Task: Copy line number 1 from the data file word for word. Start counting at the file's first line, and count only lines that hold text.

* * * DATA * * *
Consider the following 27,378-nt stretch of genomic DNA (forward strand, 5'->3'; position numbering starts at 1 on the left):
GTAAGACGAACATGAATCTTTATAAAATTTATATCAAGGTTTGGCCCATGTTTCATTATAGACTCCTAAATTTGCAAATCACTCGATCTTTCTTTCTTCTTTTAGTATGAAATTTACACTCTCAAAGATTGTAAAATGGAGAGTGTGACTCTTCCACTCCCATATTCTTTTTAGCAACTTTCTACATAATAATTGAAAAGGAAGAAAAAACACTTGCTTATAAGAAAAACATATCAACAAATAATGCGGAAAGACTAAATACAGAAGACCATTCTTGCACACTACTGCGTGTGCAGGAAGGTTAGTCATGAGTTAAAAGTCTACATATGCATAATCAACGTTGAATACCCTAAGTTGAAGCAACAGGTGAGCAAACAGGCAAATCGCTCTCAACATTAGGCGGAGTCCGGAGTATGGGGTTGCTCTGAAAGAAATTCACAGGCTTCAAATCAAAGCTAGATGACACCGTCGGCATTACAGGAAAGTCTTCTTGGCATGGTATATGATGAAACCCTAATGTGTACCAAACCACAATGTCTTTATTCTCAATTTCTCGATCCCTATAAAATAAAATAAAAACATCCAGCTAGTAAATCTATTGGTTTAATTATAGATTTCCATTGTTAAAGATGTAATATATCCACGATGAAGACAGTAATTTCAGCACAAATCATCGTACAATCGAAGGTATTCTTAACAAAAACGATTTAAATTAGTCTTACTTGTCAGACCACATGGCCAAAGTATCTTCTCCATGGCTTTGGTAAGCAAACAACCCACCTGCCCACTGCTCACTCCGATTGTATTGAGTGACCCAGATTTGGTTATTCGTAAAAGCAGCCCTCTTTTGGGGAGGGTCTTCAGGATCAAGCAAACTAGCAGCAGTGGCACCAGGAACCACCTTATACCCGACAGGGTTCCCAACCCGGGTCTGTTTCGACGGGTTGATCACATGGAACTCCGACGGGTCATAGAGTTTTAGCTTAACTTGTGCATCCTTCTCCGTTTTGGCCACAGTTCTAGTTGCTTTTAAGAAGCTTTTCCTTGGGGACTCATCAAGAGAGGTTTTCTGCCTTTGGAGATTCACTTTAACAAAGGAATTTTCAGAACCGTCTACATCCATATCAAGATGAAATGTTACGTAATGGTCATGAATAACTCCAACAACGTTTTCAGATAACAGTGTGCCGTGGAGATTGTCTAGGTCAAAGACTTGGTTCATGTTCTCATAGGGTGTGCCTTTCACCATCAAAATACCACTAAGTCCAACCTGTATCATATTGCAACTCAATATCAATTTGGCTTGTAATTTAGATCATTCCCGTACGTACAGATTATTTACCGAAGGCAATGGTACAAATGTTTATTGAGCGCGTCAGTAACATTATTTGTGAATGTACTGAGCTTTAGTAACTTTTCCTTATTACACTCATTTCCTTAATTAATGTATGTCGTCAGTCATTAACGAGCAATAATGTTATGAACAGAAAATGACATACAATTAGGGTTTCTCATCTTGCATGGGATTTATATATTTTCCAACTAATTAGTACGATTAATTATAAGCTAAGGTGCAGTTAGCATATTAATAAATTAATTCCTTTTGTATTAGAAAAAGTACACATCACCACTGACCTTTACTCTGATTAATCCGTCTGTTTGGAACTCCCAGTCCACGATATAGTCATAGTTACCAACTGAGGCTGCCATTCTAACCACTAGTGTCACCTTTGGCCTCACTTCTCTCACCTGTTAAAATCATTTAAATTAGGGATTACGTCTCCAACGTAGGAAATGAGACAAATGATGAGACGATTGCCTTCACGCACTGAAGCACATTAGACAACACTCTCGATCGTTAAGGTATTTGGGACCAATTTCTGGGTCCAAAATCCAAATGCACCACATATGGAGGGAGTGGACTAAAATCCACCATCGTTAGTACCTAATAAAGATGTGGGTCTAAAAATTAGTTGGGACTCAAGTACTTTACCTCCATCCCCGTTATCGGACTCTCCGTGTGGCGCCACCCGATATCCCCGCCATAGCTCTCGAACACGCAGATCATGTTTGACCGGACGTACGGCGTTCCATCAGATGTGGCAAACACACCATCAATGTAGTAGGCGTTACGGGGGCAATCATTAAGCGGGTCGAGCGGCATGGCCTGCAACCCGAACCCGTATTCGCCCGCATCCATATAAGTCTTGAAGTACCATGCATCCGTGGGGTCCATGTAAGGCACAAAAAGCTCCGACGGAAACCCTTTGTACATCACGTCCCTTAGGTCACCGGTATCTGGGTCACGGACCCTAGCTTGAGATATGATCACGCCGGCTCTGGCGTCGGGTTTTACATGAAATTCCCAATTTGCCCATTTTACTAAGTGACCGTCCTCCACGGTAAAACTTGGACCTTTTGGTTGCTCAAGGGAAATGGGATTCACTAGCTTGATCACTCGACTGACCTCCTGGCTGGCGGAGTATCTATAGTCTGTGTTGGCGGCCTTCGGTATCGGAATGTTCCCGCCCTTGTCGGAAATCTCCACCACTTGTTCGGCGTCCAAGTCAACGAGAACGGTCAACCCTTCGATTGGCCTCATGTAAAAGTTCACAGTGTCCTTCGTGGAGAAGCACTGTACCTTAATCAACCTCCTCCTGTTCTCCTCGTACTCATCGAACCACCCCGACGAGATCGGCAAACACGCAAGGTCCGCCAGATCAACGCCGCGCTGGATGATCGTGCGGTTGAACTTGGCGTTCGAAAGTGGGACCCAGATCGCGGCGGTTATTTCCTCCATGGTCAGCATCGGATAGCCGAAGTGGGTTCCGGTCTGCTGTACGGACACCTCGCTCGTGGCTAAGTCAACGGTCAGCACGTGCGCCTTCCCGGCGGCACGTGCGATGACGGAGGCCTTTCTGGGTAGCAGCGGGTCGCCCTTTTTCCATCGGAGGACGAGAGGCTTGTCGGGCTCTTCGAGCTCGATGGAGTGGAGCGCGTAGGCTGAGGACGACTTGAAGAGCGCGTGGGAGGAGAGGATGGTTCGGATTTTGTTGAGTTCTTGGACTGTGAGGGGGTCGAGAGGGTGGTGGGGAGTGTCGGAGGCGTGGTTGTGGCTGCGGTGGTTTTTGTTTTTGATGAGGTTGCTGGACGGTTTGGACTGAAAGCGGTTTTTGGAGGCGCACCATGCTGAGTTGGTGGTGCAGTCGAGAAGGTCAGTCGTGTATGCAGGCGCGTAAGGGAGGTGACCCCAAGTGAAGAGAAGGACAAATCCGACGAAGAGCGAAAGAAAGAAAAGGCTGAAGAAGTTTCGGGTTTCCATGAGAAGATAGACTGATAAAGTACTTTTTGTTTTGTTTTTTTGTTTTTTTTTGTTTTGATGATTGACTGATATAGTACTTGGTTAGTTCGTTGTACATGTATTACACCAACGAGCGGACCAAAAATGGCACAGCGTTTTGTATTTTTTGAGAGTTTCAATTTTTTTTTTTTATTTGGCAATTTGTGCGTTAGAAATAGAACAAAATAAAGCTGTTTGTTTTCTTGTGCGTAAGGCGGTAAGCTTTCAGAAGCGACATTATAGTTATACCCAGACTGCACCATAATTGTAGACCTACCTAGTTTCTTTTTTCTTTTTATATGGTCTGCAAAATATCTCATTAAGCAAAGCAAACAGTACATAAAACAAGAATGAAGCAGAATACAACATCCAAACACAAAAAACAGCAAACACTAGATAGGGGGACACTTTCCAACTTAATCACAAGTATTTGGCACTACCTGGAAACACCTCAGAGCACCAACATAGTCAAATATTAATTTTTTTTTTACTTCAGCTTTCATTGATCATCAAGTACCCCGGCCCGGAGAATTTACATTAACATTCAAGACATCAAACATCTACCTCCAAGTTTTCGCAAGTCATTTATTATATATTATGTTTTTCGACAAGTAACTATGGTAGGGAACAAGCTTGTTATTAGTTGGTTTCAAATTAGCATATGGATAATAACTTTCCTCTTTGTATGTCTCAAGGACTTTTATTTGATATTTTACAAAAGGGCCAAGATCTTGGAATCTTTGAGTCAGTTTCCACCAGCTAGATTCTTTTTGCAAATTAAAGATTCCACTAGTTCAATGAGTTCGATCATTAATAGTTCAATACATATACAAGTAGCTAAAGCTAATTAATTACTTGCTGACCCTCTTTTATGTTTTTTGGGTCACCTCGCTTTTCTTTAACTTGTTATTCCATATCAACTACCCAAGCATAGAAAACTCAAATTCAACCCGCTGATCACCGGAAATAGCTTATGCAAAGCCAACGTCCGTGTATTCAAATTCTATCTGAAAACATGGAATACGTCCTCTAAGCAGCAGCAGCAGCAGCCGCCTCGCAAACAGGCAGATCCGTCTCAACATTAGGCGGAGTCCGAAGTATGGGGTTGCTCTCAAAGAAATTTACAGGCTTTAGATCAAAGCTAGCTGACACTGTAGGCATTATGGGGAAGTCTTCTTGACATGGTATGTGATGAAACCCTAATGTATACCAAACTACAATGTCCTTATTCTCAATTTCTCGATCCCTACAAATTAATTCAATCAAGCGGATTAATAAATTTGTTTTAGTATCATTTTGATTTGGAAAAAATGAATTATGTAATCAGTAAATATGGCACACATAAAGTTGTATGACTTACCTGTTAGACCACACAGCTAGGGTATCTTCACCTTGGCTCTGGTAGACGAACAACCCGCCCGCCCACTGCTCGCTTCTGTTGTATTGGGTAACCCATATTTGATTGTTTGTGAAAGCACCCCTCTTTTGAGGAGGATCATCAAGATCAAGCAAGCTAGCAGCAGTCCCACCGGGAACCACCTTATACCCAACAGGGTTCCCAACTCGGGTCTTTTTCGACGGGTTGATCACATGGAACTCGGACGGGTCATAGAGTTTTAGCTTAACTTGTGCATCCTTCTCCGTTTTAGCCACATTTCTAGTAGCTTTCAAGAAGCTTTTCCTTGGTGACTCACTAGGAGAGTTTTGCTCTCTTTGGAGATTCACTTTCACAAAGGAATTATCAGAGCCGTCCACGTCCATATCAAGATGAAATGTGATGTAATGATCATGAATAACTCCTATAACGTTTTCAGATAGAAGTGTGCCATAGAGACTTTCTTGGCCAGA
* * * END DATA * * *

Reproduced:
Consider the following 27,378-nt stretch of genomic DNA (forward strand, 5'->3'; position numbering starts at 1 on the left):